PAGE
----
At Buffer, we love to see new stats and research about how to best share to social media and drive engagement. And as a brand on social media ourselves, we know just how challenging it can be to post engaging content across multiple channels.
To learn more about how brands are tackling social media in 2016, and importantly, to discover what’s working, we decided to study what types of posts brands were sharing the most of on social media.
We examined over 100,000 accounts, which consisted of over 14 million tweets and two million Facebook updates to figure out how brands have been sharing to social media over the past 12 months.
Here’s how it broke down…
How have brands been sharing to social media
Which social networks are brands posting to?
Facebook and Twitter are still leading the charge
After looking at over 16 million updates over 12 months, covering Pinterest, LinkedIn, Google +, Facebook and Twitter, we found that brands posted primarily to Facebook and Twitter. It makes sense seeing as both social networks have the largest active audiences of the group according to this study.
Here’s the breakdown of percentages:
- 79.6% of updates were sent to Twitter
- 13.8% of updates were sent to Facebook
- 3.6% of updates were sent to Google +
- 2.3% of updates were sent to LinkedIn
- .5% of updates were sent to Pinterest
How many times are brands sharing per week
This data was super-interesting for us as we love to experiment with posting schedules frequencies. We found that brands posted to Twitter more than any other network – which feels about right considering the more real-time feel of Twitter.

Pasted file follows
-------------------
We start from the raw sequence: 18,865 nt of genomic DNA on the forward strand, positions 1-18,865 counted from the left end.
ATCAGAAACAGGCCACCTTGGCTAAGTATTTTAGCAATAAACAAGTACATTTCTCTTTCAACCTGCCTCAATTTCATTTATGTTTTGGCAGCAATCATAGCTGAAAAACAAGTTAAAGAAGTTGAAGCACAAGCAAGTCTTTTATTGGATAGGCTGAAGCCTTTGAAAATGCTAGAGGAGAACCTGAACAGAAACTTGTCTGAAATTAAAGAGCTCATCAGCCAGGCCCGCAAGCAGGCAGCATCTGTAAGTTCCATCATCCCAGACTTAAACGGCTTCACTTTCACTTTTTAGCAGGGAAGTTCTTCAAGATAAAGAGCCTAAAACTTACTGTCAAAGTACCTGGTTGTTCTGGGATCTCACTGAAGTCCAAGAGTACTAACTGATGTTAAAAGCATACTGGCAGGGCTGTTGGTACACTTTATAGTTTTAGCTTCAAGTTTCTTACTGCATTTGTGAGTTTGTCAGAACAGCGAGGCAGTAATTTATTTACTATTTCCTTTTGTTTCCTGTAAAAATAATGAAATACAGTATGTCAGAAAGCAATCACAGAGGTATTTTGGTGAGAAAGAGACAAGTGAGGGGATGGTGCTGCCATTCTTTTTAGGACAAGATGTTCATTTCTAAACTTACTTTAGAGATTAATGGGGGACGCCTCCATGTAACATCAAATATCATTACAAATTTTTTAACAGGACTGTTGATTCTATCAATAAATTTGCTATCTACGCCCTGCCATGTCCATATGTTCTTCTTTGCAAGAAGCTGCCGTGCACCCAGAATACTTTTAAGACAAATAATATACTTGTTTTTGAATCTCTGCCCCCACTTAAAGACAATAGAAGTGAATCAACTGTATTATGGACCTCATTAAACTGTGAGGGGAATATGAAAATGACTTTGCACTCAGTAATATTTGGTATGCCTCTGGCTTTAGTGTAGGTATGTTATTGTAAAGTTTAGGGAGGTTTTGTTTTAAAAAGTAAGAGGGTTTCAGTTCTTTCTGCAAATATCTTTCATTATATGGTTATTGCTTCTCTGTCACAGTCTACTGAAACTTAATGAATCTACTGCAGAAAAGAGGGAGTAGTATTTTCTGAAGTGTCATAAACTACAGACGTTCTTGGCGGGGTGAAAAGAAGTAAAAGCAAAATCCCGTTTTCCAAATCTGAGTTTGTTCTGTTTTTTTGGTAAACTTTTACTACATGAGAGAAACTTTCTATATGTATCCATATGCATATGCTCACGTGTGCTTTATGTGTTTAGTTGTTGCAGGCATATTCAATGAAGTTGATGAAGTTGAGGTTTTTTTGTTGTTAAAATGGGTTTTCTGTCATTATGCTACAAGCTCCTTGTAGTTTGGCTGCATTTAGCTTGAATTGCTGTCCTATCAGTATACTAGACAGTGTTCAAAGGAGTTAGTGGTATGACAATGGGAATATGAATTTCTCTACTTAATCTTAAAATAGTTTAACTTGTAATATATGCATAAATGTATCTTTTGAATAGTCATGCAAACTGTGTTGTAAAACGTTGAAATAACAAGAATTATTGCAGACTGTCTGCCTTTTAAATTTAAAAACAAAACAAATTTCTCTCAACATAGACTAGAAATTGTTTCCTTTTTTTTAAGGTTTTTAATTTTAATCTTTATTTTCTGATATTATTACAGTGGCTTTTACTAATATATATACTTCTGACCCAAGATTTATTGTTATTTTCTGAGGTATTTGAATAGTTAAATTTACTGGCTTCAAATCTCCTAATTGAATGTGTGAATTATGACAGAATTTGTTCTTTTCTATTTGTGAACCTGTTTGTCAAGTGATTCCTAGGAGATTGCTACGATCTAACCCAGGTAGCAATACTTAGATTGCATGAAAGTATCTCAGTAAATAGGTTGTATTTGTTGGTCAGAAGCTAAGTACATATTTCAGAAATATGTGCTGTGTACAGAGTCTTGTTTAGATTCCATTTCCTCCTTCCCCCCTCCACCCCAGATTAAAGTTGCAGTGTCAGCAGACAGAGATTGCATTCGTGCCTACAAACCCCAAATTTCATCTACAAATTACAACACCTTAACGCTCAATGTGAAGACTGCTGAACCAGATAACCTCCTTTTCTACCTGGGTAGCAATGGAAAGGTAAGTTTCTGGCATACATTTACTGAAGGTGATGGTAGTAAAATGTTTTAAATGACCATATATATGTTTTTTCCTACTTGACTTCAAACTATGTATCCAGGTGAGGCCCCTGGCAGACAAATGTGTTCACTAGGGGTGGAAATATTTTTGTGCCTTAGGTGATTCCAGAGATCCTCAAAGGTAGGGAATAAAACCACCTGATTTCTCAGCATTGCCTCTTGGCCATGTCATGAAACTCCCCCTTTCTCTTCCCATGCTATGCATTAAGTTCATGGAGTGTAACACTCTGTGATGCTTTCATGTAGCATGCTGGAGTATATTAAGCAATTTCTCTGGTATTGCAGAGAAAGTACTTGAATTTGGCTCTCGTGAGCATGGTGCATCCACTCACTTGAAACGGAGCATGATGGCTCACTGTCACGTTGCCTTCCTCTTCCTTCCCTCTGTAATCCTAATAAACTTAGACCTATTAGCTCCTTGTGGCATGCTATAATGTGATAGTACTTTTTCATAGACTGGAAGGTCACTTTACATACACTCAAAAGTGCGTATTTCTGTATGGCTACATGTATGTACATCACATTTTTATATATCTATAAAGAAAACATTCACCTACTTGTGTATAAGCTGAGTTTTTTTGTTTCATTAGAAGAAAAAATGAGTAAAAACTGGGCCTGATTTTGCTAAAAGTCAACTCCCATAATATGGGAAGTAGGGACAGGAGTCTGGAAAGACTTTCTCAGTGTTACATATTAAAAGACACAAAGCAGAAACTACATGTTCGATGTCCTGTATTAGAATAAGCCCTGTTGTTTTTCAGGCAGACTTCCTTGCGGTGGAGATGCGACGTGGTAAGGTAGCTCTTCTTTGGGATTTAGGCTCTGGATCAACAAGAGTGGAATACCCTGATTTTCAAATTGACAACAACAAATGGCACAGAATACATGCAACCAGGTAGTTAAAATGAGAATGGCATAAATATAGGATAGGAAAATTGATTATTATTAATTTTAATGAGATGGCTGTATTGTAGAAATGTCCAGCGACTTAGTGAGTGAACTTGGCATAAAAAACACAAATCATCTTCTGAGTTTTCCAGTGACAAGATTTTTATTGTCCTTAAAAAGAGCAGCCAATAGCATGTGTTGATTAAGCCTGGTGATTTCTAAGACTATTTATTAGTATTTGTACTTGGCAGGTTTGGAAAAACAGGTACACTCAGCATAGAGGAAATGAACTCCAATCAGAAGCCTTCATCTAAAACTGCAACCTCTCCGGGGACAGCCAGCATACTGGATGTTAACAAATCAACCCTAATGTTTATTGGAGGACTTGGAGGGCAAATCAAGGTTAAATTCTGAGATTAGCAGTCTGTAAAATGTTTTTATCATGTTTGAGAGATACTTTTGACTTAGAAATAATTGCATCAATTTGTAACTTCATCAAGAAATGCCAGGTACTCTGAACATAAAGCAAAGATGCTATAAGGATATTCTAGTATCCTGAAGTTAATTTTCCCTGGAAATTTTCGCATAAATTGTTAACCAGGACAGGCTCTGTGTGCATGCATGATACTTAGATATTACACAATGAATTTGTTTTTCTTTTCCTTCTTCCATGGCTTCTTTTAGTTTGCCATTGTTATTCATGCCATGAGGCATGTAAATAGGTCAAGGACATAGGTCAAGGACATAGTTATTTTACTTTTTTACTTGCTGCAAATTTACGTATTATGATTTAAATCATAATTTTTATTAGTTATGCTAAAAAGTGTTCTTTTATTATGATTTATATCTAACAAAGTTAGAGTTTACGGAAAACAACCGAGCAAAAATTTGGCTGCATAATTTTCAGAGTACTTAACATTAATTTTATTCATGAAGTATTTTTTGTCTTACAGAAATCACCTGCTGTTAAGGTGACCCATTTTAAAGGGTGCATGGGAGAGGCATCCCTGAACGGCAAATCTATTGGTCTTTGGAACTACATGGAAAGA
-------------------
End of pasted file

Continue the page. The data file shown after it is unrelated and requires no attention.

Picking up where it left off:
I was a little surprised to see that Facebook is the only other network where brands post an average of once per day.
Which types of post are getting the most engagement
For this part of the study, we looked at how many engagements (clicks, likes, shares) each post a brand shares gets on average across Facebook and Twitter. We found that Facebook video appears to be leading the way here (by a considerable margin, too) and photos are still leading the way on Twitter.
It’s interesting to see that links appear to be driving more engagement than photos on Facebook at the moment. It feels like this could be due to their visual nature, now when you post a link, a large image is displayed, as is meta data from the post, giving brands plenty of opportunities to grab user’s attention as they scroll through their news feeds.
Here’s an example:
A cool way to potentially further increase the success of links on Facebook could be to create specific headlines and descriptions for your post. Here at Buffer, we use a neat tool called Yoast to choose the image, title, and description that’ll accompany a link when posted to Facebook:
Does Twitter have a noise problem?
Twitter have recently made similar adjustments with links pulling meta data into the timeline. Could this lead to a boost in Twitter link engagement? Maybe. But for now, it feels a little like Twitter has a noise problem, with images being one of the few ways to stand out in the timeline.
How are brands posting to each network